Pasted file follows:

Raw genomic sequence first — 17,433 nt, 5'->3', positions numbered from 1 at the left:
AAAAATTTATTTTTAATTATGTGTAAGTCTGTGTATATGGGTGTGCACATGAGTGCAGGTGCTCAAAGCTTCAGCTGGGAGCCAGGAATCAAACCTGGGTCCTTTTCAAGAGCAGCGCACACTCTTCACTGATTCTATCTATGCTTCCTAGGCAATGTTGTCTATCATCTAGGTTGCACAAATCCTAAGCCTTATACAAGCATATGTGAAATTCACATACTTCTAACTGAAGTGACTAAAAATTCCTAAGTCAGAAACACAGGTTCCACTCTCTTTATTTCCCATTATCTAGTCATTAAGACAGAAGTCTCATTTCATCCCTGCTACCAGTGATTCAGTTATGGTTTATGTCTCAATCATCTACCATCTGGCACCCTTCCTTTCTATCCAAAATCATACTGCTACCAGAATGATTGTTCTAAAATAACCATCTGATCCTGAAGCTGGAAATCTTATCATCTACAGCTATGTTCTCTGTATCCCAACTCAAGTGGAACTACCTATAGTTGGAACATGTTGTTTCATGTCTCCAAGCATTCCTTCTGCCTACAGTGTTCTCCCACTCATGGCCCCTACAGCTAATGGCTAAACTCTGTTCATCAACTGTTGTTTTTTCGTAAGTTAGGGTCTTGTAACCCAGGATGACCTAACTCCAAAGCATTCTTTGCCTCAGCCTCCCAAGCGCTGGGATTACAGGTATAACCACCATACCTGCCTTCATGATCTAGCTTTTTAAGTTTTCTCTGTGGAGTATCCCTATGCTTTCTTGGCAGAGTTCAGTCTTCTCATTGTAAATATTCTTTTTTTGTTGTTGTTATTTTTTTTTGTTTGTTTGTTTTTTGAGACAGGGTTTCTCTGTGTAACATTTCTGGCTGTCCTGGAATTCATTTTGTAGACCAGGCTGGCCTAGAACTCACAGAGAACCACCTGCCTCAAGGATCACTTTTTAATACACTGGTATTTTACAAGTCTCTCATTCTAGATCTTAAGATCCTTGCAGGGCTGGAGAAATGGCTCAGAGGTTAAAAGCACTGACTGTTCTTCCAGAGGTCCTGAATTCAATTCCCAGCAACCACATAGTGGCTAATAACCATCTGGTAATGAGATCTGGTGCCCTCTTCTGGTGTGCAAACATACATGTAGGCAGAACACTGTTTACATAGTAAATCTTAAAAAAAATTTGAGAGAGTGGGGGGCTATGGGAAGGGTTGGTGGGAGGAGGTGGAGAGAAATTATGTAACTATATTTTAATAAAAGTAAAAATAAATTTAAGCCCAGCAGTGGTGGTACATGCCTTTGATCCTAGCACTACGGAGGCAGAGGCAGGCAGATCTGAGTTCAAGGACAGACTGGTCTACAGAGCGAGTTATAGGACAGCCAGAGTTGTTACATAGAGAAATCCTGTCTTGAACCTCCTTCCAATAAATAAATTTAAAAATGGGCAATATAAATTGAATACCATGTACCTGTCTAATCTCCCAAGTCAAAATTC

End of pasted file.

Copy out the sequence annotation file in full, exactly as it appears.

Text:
Raw genomic sequence first — 17,433 nt, 5'->3', positions numbered from 1 at the left:
AAAAATTTATTTTTAATTATGTGTAAGTCTGTGTATATGGGTGTGCACATGAGTGCAGGTGCTCAAAGCTTCAGCTGGGAGCCAGGAATCAAACCTGGGTCCTTTTCAAGAGCAGCGCACACTCTTCACTGATTCTATCTATGCTTCCTAGGCAATGTTGTCTATCATCTAGGTTGCACAAATCCTAAGCCTTATACAAGCATATGTGAAATTCACATACTTCTAACTGAAGTGACTAAAAATTCCTAAGTCAGAAACACAGGTTCCACTCTCTTTATTTCCCATTATCTAGTCATTAAGACAGAAGTCTCATTTCATCCCTGCTACCAGTGATTCAGTTATGGTTTATGTCTCAATCATCTACCATCTGGCACCCTTCCTTTCTATCCAAAATCATACTGCTACCAGAATGATTGTTCTAAAATAACCATCTGATCCTGAAGCTGGAAATCTTATCATCTACAGCTATGTTCTCTGTATCCCAACTCAAGTGGAACTACCTATAGTTGGAACATGTTGTTTCATGTCTCCAAGCATTCCTTCTGCCTACAGTGTTCTCCCACTCATGGCCCCTACAGCTAATGGCTAAACTCTGTTCATCAACTGTTGTTTTTTCGTAAGTTAGGGTCTTGTAACCCAGGATGACCTAACTCCAAAGCATTCTTTGCCTCAGCCTCCCAAGCGCTGGGATTACAGGTATAACCACCATACCTGCCTTCATGATCTAGCTTTTTAAGTTTTCTCTGTGGAGTATCCCTATGCTTTCTTGGCAGAGTTCAGTCTTCTCATTGTAAATATTCTTTTTTTGTTGTTGTTATTTTTTTTTGTTTGTTTGTTTTTTGAGACAGGGTTTCTCTGTGTAACATTTCTGGCTGTCCTGGAATTCATTTTGTAGACCAGGCTGGCCTAGAACTCACAGAGAACCACCTGCCTCAAGGATCACTTTTTAATACACTGGTATTTTACAAGTCTCTCATTCTAGATCTTAAGATCCTTGCAGGGCTGGAGAAATGGCTCAGAGGTTAAAAGCACTGACTGTTCTTCCAGAGGTCCTGAATTCAATTCCCAGCAACCACATAGTGGCTAATAACCATCTGGTAATGAGATCTGGTGCCCTCTTCTGGTGTGCAAACATACATGTAGGCAGAACACTGTTTACATAGTAAATCTTAAAAAAAATTTGAGAGAGTGGGGGGCTATGGGAAGGGTTGGTGGGAGGAGGTGGAGAGAAATTATGTAACTATATTTTAATAAAAGTAAAAATAAATTTAAGCCCAGCAGTGGTGGTACATGCCTTTGATCCTAGCACTACGGAGGCAGAGGCAGGCAGATCTGAGTTCAAGGACAGACTGGTCTACAGAGCGAGTTATAGGACAGCCAGAGTTGTTACATAGAGAAATCCTGTCTTGAACCTCCTTCCAATAAATAAATTTAAAAATGGGCAATATAAATTGAATACCATGTACCTGTCTAATCTCCCAAGTCAAAATTC